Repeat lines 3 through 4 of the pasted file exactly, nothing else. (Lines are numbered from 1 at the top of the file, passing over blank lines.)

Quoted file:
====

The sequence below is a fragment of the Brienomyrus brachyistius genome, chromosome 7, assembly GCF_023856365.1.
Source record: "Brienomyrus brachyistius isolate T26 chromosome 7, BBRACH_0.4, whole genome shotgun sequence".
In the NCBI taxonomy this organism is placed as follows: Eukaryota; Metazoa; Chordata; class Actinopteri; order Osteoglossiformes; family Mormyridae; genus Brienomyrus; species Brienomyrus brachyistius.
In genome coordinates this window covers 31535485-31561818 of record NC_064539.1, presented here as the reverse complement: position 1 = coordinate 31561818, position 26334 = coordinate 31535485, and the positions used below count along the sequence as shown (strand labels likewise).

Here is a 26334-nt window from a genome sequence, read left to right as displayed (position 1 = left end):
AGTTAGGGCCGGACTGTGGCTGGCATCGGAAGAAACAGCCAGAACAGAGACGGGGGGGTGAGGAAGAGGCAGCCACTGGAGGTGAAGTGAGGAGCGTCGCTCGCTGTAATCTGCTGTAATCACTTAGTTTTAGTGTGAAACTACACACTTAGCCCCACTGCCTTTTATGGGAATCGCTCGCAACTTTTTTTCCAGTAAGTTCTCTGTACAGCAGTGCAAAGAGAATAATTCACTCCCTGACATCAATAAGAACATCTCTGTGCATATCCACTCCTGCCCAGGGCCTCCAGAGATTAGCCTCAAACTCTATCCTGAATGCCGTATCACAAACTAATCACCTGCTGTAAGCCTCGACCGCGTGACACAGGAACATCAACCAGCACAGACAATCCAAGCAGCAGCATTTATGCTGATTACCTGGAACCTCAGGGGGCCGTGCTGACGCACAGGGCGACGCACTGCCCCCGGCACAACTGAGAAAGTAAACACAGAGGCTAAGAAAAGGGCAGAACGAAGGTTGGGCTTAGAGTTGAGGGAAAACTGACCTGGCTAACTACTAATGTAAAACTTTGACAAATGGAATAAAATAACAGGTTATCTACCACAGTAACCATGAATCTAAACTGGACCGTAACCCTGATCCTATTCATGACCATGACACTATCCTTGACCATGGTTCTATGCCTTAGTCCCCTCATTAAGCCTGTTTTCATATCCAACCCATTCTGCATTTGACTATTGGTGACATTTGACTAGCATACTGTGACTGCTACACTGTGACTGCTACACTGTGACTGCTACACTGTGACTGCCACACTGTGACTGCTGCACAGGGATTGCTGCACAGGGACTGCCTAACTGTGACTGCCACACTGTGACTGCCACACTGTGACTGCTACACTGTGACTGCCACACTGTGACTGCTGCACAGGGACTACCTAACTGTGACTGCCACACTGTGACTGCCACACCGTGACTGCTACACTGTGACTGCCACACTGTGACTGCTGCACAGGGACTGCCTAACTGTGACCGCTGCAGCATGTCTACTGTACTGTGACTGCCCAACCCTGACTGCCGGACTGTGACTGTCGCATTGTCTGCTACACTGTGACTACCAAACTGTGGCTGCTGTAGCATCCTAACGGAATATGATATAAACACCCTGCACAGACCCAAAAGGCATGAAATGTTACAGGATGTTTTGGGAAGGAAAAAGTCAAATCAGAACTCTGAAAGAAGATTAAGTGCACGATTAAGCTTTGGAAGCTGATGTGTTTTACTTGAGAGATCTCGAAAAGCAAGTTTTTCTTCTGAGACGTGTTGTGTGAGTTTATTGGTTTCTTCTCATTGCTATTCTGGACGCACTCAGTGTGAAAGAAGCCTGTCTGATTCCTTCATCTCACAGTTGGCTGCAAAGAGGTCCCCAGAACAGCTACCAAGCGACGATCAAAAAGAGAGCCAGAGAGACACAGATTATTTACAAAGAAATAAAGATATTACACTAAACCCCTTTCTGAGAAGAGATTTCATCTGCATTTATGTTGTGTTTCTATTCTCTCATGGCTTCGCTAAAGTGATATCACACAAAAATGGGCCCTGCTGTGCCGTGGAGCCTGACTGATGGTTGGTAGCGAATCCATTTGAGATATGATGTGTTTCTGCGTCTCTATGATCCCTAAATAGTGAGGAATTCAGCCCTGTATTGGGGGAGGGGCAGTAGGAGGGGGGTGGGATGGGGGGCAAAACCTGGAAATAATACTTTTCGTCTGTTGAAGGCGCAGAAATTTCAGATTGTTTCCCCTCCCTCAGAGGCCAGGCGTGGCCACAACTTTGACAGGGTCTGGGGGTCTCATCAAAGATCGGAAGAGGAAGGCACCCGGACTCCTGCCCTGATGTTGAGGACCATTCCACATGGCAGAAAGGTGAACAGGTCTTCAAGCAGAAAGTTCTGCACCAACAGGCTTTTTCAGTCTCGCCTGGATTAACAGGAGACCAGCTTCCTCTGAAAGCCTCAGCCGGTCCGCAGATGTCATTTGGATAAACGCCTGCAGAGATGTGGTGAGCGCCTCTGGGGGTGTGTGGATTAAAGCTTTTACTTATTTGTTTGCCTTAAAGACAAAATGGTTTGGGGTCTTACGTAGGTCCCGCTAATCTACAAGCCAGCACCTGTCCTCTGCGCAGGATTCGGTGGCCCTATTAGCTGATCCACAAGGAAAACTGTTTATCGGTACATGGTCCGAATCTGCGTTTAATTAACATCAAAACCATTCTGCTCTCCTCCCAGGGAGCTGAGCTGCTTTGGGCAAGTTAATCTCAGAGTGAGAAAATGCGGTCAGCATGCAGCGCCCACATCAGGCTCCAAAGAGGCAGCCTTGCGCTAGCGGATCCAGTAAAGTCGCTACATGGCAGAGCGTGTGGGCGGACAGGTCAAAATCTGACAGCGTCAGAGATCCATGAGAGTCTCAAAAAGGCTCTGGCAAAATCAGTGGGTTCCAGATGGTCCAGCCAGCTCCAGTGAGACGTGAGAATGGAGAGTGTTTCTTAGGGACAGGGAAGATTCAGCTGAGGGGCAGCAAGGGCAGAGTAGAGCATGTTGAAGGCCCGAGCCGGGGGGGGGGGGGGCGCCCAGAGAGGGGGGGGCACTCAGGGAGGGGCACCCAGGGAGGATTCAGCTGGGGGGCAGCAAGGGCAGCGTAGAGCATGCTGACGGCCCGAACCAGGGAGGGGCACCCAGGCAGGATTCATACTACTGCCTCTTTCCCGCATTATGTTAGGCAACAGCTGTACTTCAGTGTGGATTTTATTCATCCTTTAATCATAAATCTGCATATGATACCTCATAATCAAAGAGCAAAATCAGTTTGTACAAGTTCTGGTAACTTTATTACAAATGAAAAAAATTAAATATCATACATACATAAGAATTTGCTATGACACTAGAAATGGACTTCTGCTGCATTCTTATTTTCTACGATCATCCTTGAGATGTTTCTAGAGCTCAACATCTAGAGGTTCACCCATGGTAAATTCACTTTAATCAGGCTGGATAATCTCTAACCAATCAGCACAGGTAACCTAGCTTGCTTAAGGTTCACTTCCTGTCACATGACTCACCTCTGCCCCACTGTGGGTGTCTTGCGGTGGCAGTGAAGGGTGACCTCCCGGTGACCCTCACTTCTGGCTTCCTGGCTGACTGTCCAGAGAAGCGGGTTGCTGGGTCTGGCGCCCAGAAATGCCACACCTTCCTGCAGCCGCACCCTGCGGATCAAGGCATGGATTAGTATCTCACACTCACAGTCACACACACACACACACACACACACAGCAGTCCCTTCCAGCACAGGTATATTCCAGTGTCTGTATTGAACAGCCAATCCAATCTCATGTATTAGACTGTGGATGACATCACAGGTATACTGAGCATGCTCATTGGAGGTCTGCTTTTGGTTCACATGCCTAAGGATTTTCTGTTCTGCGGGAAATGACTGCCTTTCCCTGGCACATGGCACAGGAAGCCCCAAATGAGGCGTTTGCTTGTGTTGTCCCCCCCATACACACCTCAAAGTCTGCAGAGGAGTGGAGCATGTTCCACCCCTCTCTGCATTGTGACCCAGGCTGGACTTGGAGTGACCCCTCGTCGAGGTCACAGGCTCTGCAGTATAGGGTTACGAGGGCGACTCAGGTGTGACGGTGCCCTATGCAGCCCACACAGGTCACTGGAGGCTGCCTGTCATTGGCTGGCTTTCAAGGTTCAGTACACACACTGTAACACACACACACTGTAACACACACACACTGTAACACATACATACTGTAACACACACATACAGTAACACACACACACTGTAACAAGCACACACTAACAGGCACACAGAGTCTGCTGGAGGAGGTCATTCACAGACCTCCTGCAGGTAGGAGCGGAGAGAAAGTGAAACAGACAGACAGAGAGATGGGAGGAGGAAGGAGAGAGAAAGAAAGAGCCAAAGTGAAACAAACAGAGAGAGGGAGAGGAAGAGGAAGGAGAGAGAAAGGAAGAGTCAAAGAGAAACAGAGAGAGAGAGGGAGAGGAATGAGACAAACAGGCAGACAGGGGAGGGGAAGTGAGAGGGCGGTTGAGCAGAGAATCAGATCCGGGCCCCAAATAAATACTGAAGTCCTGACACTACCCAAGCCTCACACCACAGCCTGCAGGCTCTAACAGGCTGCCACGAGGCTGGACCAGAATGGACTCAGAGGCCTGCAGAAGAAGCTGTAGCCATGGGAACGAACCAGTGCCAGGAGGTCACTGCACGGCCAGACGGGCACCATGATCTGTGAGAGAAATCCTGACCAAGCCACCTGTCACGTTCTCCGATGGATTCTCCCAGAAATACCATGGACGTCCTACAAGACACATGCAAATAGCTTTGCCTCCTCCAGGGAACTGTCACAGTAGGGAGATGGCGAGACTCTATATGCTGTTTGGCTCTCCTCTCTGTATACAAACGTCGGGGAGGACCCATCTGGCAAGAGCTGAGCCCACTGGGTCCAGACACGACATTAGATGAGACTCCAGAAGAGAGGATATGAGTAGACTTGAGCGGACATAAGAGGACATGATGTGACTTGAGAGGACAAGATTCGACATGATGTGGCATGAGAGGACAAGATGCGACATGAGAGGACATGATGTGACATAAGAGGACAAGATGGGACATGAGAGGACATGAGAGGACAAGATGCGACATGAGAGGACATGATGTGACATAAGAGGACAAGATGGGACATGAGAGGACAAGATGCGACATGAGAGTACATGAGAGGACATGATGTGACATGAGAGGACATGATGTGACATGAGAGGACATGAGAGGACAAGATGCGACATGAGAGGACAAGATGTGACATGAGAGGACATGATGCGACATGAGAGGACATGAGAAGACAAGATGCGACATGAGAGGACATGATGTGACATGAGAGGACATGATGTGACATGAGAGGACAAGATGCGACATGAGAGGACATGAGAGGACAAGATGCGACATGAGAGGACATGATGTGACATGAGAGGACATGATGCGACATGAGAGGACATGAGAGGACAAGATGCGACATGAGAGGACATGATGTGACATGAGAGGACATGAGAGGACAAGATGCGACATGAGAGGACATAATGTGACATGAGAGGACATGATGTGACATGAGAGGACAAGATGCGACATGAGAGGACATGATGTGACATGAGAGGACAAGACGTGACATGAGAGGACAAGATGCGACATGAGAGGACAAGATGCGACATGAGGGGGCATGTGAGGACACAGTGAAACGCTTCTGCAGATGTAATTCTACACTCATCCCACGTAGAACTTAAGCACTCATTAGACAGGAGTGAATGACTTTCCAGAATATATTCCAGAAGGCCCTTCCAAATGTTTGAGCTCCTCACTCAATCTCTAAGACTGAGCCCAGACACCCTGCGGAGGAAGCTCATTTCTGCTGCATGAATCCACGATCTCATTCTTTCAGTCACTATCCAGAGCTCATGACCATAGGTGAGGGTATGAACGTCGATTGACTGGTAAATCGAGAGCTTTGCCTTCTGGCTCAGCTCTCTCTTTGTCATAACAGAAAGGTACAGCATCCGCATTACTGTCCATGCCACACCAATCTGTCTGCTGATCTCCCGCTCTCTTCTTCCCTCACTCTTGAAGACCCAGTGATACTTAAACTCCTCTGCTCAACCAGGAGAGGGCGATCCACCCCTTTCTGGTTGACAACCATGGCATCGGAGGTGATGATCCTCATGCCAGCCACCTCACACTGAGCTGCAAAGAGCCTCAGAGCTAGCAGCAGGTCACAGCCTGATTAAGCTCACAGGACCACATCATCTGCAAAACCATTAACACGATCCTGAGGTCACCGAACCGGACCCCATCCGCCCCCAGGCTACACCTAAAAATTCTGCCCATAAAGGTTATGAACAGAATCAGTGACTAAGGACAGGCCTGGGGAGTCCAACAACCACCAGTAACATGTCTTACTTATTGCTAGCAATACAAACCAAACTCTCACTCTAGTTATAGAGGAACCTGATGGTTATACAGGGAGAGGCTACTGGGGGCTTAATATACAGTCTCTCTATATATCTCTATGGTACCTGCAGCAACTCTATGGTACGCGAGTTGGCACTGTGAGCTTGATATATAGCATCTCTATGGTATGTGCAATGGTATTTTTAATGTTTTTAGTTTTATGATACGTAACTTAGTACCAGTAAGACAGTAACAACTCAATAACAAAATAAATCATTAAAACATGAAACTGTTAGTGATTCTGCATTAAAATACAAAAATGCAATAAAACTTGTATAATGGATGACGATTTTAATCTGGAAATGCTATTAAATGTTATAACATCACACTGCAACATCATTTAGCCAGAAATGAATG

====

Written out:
In the NCBI taxonomy this organism is placed as follows: Eukaryota; Metazoa; Chordata; class Actinopteri; order Osteoglossiformes; family Mormyridae; genus Brienomyrus; species Brienomyrus brachyistius.
In genome coordinates this window covers 31535485-31561818 of record NC_064539.1, presented here as the reverse complement: position 1 = coordinate 31561818, position 26334 = coordinate 31535485, and the positions used below count along the sequence as shown (strand labels likewise).